People who know me know that I am probably the least likely person in the world to write a diet book, yet I am seriously contemplating publishing what I’m calling The C-Plan. If by this point you’ve guessed that the C stands for Cannibal then well done, however I’m not going to be recommending that you turn man eater but instead simply watch Cannibal Holocaust whenever you’re feeling hungry – trust me it’ll drive thoughts of food right out of your head.
Cannibal Holocaust (1980) is, as the name suggests, basically an exploitation film about cannibals. A film crew with a reputation for getting extreme footage from war zones head to the Amazon to make a documentary about the native tribes. The crew disappear and an anthropologist is hired by the TV company who were financing the documentary to go and find them.
Monroe, the anthropologist, and his guides go into the rainforest and encounter the tribes living there. They witness the various barbaric traditions of the tribes including cannibalism and, as they get closer to one specific tribe, are dragged into some unsavoury practices. After winning the trust of the tribe, Monroe retrieves the films the missing crew had shot and returns to New York.
The TV company executives push for the release of the film but Monroe discourages them until he finally forces them to watch it for themselves and see not only what happened to the film crew but also what they did down in the Amazon…
Cannibal Holocaust is, well, it’s pretty shocking, but it’s not that shocking and to be fair, it’s not that bad. Cannibal was part of a spate of movies that hit cinemas in the late seventies and early eighties and like the zombie craze of about the same time, nearly all these films came from Italy. Unlike its counterparts though, Holocaust actually has some cultural merit.
In terms of the movie itself, the story is decent enough and proved to be the inspiration for films like The Blair Witch Project. The idea of making a documentary in the Amazon must cross TV producers’ minds all the time, and the idea of sending down a team of hardened film makers to get cutting edge footage is reasonable, as is the trouble they get into when they meet the tribes. Sending an anthropologist is also reasonable, so as to smooth over any problems that may have occurred with the natives. Basically, Holocaust is a well written film, though the dialogue is just what you’d expect from a low budget Italian film made in 1980.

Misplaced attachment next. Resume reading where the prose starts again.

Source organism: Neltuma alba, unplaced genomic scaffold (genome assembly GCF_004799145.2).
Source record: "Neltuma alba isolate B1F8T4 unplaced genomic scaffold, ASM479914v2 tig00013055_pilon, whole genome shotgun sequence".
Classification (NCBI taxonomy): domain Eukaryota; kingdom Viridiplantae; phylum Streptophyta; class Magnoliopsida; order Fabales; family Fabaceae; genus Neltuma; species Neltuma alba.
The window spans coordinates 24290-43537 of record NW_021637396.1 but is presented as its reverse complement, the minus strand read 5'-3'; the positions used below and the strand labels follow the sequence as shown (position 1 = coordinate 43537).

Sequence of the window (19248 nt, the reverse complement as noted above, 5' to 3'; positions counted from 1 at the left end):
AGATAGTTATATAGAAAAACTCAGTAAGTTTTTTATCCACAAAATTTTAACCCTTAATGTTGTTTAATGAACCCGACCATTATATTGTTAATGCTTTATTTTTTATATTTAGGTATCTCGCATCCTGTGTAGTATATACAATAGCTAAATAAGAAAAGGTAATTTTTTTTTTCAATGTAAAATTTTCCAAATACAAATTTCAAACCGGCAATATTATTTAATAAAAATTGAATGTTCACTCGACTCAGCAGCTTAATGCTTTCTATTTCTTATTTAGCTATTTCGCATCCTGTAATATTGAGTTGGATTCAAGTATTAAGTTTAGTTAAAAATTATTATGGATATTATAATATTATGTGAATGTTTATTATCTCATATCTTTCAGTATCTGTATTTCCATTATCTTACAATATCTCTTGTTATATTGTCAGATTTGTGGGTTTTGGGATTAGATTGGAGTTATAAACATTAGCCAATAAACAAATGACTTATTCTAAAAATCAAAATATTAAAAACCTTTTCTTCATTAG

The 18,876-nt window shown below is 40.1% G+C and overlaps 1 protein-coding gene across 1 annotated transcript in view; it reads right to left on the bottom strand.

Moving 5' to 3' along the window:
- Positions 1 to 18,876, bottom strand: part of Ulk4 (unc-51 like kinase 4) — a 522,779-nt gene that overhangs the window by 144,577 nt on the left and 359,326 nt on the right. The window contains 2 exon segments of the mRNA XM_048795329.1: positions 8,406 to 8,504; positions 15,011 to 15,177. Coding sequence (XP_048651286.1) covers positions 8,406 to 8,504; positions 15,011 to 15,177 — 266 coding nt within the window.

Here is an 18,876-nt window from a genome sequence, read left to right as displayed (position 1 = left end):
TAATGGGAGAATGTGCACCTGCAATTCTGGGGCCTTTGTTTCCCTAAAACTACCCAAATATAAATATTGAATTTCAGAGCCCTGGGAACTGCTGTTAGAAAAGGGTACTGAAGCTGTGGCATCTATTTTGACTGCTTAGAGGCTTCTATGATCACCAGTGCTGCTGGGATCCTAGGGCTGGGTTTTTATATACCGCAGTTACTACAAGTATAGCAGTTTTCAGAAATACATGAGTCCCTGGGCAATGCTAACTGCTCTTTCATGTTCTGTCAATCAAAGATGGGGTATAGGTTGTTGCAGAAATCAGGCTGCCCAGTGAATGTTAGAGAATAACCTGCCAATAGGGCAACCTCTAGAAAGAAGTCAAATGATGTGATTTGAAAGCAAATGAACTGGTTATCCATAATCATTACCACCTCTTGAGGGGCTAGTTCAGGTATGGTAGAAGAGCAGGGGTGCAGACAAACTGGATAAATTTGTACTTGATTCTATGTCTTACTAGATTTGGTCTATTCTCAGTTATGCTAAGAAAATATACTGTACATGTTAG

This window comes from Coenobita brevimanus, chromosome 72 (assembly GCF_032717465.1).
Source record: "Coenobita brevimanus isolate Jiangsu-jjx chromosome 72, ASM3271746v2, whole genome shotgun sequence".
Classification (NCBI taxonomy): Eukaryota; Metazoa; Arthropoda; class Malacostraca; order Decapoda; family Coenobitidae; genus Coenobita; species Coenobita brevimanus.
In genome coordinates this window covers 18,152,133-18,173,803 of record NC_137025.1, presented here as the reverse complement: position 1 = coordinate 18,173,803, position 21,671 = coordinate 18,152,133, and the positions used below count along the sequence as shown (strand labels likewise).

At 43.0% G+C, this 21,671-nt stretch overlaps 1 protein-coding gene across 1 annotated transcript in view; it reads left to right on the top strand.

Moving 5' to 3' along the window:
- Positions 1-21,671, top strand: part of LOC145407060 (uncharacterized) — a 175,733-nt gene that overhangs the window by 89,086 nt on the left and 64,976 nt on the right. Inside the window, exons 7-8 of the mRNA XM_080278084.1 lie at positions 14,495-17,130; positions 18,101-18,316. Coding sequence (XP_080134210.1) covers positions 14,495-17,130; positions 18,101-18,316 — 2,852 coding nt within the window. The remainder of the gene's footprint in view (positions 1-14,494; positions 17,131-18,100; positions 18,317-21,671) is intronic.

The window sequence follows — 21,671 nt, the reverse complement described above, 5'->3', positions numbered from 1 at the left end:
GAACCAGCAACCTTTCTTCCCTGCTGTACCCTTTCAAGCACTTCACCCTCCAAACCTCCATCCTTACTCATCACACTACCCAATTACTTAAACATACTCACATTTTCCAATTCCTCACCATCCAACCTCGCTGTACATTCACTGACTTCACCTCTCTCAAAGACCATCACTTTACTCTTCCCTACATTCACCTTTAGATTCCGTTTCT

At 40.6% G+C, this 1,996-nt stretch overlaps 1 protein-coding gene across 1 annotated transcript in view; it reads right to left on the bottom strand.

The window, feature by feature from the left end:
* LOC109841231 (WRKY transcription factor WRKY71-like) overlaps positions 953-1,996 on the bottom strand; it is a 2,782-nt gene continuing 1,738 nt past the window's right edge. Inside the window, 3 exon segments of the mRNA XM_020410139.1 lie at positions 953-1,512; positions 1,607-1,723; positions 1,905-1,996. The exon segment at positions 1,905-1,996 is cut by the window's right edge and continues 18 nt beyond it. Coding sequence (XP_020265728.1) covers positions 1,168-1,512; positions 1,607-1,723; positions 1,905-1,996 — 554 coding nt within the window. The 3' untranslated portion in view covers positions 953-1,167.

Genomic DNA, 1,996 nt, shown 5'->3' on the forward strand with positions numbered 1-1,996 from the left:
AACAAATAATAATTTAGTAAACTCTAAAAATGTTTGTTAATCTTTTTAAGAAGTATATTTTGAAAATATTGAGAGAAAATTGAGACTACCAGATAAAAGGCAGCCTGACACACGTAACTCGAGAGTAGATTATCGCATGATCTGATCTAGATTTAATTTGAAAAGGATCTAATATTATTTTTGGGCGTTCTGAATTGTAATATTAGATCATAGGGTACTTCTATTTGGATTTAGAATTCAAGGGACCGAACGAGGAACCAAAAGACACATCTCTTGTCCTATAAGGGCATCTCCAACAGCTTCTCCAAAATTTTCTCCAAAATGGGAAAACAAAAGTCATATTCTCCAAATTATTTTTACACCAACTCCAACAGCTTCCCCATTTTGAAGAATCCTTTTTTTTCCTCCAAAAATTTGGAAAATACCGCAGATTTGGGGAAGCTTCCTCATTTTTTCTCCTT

The actors chosen for Holocaust are interesting, picked mostly for their Italian credentials as opposed to their acting abilities – one major point of interest is that Robert Kerman, who played Monroe, was a porn star at the time. I think it’s fair to assume that a few of the others in the film were into adult movies too as there’s a good bit of full-on nudity in Cannibal Holocaust and at one point one of the lads (who really liked to rock out with his cock out) performs a move that really belonged more in a porn film then a horror.
Things really got interesting for Cannibal Holocaust once the film got a public airing. After a showing in Milan, the director, Ruggero Deodato, was arrested and charged with murder as the effects in the film were so realistic (for the time) and the documentary scenes looked so authentic (for the time) that the Italian authorities thought Cannibal Holocaust was a snuff film and that some of the on-screen killings were real. Deodato got away with it, but the film was banned for ages, caught up in the video nasty business in the eighties. The film is still controversial as there are genuine scenes of animal cruelty in it that are sickening and some of the cannibal moments are disturbing even to sophisticated modern audiences.
So, if you’re a tubby greedy guts then take a gander at Cannibal Holocaust before meals and you’ll soon be a size zero (and therefore quite un-appetising to local cannibals!)
One Thumb Up and One Thumb Down for Cannibal Holocaust.
* Please note that the Dr. Phil joke is not mine, I nicked it from Denis Leary (who probably nicked it from Bill Hicks!)